and emergency care
. These guidelines were created by Butte County providers for providers practicing in our area. The guidelines have been endorsed by Butte County Public Health, Butte County Sheriff, Rotary International, Butte County Office of Education, Butte County First 5, Butte-Glenn Medical Society, Northern Valley Indian Health, and Chico Police Department.
In 2017, using the most recent publicly available data from CURES displayed through the California Opioid Overdose Surveillance Dashboard, the MME rate in the county was 1,133.12 and the statewide rate was 421.78. This, along with other key indicators such as opioid prescriptions per resident, neonatal abstinence syndrome rates, and opioid related overdose deaths will be presented by Sandy Henley, Public Health Epidemiologist, at the June 12 event: How the Medical Community is Addressing the Opioid Epidemic.
Dr. James Moore will also highlight Enloe Medical Center’s Emergency Room Bridge-like program and will lead a discussion about new policies and procedures in place in the ER department for patients suspected to be experiencing an opioid use disorder. Following a model developed by the California Bridge Program
, Enloe Medical Center’s Emergency Room aims to become a primary access point for the treatment of acute signs and symptoms of opioid use disorders. In addition, Dr. R. Kelly Otani from Adventist Health will be presenting on chronic pain management and alternatives to opioids.
Lastly, there will be an opportunity to meet representatives from the informal group, Northern Valley Harm Reduction Coalition
. They are a local grassroots organization providing community overdose response trainings with a free naloxone kit; syringe litter clean up; outreach and education; and rapid HIV and Hepatitis C testing. One of the principles of Harm Reduction is that it “accepts, for better and or worse, that licit and illicit drug use is part of our world and chooses to work to minimize its harmful effects rather than simply ignore or condemn them”.
During the June 12th event, the Butte-Glenn Medical Society will also be showcasing a special advertising supplement recently published in the Chico News and Review. The insert provides details about several programs currently in the community, as well as future directions to better address opioid misuse and opioid use disorder in the region. Highlights include: medication assisted treatment (MAT)programs; chronic pain management and safe alternatives to opioids; harm reduction examples; fentanyl information; law enforcement’s commitment to carrying and using naloxone, Enloe’s Emergency Room response to overdoses; behavioral health programs that target youth, families, and athletes; safe disposal; and the role of the Hub and Spoke model in Butte County.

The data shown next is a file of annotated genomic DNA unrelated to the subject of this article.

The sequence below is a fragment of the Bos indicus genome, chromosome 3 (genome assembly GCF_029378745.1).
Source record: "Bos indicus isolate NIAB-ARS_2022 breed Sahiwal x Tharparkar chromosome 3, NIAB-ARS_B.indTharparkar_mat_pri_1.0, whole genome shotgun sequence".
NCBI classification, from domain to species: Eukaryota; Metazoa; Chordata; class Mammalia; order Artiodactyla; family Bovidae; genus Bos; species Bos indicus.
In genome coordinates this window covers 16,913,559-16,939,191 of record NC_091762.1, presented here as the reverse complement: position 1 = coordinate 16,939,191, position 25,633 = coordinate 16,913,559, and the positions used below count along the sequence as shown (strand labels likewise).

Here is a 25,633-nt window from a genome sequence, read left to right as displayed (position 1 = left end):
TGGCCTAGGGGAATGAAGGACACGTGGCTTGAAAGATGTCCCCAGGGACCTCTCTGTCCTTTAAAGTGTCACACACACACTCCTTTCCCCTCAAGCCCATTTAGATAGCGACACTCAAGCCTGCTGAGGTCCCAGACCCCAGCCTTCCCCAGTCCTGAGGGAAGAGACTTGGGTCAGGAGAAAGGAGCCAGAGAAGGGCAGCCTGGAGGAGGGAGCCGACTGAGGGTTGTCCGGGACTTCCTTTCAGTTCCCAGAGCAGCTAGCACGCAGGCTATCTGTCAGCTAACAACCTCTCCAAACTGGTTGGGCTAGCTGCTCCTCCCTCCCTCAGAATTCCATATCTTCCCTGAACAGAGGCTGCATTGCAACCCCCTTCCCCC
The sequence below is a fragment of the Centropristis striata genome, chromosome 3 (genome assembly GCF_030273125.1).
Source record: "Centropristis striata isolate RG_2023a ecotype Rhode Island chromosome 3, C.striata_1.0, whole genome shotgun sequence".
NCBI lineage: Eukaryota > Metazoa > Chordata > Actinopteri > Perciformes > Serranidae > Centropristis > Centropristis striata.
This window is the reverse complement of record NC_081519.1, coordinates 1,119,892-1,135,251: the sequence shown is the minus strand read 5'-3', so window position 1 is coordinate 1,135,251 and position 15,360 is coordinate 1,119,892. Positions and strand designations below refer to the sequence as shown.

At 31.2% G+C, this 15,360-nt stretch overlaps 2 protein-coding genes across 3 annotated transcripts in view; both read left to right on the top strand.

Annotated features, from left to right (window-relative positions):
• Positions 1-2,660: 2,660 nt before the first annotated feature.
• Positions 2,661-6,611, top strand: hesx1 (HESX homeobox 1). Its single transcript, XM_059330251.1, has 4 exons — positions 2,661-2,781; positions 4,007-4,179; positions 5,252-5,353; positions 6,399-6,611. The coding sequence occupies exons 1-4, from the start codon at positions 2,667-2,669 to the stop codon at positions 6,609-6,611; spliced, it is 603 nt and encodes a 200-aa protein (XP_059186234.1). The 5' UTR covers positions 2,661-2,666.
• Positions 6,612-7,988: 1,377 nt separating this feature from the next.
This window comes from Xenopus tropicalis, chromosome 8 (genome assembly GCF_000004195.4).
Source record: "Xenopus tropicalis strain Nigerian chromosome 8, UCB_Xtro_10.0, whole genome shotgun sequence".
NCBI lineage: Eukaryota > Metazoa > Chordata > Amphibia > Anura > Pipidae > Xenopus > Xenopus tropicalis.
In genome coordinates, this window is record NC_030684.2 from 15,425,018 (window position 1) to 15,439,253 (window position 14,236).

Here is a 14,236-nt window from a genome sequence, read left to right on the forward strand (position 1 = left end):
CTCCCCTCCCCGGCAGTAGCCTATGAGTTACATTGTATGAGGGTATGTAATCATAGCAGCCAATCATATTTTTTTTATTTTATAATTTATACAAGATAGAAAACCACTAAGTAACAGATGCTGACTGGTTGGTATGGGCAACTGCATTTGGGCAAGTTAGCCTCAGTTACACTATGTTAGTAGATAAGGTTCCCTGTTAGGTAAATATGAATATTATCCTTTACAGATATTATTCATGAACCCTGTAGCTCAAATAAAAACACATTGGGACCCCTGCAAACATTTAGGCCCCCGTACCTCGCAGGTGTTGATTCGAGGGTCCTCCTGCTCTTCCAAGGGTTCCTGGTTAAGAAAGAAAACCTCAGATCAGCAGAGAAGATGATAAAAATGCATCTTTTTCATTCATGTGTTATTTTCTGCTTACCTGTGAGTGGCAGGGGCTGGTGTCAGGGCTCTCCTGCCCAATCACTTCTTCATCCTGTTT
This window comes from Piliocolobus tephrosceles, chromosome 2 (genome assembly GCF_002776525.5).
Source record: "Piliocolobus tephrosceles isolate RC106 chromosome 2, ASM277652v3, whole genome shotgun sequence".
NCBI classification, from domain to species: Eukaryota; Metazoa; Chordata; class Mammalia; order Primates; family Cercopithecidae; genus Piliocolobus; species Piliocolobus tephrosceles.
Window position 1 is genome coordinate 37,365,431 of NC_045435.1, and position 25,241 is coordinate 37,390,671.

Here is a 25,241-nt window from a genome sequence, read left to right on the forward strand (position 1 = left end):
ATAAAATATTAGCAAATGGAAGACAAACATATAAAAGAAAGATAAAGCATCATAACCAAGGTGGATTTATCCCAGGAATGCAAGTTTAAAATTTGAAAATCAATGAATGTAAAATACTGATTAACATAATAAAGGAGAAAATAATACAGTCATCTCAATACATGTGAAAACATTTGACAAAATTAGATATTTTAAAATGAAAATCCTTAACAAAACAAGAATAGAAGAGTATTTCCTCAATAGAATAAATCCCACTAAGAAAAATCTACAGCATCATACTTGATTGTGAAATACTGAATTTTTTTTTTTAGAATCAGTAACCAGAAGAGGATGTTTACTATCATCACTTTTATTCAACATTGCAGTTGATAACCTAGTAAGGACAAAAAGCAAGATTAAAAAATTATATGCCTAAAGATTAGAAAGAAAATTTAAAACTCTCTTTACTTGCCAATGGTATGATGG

This CME event will serve to promote the use of an X-waiver to treat patients with opioid use disorder, as well as giving an update on programs that are addressing the opioid epidemic in the region.
I've enjoyed working on these programs and see how a community can make a difference. I look forward to seeing the great work this coalition will do in the future, as well as the Accelerator program's efforts with COSN.
To RSVP for the event, visit: www.tinyurl.com/opioidepidemicdinner
To learn more about opioid focused AmeriCorps program, visit: http://www.dialogue4health.org/web-forums/detail/what-americorps-members-bring-to-public-health
If you have further questions, feel free to contact me at firstname.lastname@example.org before July 12, 2019. A new VISTA associate will join us in July and report to the Department of Behavioral Health.